Conservation First Needs More Work
Tuesday, January 13th 2015 10:08:37am
In releasing his 2014 Energy Conservation Progress Report “Planning to Conserve”, Gord Miller praised the shift to considering cost-effective conservation before building new generation or transmission facilities. “Conservation has long been undervalued, and last year the government made significant progress in changing that by reorienting its energy policy.”
Miller pointed to a number of positive changes in conservation policy:
- The government adopted a new Long-Term Energy Plan that put Conservation First.
- It began work on a new conservation framework for electricity utilities, and set a new goal for their reduction in consumption: 7 terawatt-hours by 2020.
- The Ontario Energy Board established a new conservation framework for natural gas distributors.
- Ontario’s Independent Electricity System Operator is adding in environmental benefits, like the cost of carbon, when doing its cost-benefit test to approve electricity conservation programs. The Ontario Energy Board has announced it will do the same thing for natural gas conservation programs.
“These are all good improvements and will help the government put flesh on the bones of its Conservation First philosophy,” says Miller. “But I have to point out a couple of developments that give me pause, and hold me back from an unqualified endorsement of the government’s new conservation policy.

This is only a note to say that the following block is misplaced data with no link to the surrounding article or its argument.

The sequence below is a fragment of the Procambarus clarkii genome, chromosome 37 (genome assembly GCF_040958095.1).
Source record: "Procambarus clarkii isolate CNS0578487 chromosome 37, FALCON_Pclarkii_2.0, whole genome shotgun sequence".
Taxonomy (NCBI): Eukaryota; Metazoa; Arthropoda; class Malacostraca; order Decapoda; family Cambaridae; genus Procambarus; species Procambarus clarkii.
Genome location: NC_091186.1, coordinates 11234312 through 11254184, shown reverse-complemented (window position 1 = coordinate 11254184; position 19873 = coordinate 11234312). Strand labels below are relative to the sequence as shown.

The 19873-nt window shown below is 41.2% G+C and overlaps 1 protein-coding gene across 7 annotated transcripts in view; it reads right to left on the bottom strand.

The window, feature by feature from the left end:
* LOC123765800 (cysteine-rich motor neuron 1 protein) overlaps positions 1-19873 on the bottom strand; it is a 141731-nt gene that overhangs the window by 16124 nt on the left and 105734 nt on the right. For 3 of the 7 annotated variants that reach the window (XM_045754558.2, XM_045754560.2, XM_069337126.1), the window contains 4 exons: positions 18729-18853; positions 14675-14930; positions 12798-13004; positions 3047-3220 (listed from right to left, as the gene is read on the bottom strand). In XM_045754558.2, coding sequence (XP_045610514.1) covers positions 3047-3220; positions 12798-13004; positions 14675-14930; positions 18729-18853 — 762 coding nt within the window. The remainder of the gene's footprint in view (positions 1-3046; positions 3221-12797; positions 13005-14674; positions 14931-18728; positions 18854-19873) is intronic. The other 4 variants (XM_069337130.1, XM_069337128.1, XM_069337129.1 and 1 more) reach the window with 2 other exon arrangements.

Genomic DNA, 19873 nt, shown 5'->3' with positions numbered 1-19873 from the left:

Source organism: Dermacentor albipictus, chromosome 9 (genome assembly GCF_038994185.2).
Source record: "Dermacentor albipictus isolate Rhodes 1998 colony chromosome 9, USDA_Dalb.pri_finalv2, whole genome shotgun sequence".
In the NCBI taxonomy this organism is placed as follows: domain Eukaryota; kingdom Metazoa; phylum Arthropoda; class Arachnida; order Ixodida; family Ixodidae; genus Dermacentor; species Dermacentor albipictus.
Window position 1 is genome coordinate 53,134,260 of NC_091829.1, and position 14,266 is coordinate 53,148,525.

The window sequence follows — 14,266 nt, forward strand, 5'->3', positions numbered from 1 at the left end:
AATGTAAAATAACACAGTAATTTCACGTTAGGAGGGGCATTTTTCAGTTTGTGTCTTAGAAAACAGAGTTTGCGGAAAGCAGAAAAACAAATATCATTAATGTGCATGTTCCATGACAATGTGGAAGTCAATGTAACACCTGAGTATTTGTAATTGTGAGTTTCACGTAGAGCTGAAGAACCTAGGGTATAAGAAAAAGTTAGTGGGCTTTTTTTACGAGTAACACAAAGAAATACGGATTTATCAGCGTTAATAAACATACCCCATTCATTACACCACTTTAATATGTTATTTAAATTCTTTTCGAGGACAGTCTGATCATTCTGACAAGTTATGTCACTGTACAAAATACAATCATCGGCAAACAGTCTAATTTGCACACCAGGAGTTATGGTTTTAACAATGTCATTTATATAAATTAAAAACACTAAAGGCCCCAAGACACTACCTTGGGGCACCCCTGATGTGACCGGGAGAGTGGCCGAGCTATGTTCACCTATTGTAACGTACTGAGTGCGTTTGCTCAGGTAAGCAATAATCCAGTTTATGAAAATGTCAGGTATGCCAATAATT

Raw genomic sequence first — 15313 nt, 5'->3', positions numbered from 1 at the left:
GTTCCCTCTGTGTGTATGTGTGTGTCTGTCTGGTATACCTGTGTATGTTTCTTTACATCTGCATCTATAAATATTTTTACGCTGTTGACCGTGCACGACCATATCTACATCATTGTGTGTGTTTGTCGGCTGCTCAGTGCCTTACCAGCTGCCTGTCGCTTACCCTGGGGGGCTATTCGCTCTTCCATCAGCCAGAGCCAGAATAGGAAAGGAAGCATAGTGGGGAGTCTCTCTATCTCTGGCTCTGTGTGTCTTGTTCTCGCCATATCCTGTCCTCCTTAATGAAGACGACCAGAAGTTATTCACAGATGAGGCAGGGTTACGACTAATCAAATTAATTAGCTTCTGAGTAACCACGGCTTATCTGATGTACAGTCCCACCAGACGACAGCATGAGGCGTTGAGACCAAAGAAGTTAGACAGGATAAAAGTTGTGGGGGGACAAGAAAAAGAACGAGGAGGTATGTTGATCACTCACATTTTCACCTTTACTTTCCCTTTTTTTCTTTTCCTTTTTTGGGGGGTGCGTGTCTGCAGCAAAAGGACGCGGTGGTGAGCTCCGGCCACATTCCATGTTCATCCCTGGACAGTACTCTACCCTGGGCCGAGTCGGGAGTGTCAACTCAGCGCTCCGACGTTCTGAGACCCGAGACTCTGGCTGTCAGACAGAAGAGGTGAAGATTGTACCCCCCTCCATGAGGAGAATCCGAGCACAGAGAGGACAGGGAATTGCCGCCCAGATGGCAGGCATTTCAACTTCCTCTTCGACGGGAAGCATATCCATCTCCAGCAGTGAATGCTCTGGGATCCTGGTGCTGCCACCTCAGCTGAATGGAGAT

- The vast majority of local electricity distribution utilities will miss their target for peak reduction. About half are expected to miss their target for reducing overall consumption.
- The government has eliminated all of the interim electricity conservation targets that were used to measure the progress towards meeting its overall goals.
- The Conservation First philosophy is not backed up with legal authority, as was done with previous power system plan directives.
- The government has reduced the involvement of the public in reducing peak electricity demand.
“The government has spent the last decade trying to encourage the public to adopt a “Culture of Conservation”,” says the Environmental Commissioner. “Now, with its new approach to peak demand reduction, it appears to have forgotten that effort. A recent study shows that public interest and engagement in conservation in Ontario has hit an all-time low. That should concern all of us in the long run.”
Download the Environmental Commissioner’s full Energy Conservation Progress Report for 2014, “Planning to Conserve” at eco.on.ca.
For more information, contact:
Communications and Outreach Coordinator
Environmental Commissioner of Ontario
416-325-3371 / 416-819-1673
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The Environmental Commissioner of Ontario is the province's independent environmental watchdog. Appointed by the Legislative Assembly, the ECO monitors and reports on compliance with the Environmental Bill of Rights, the government's progress in reducing greenhouse gas emissions and its actions towards achieving greater energy conservation in Ontario.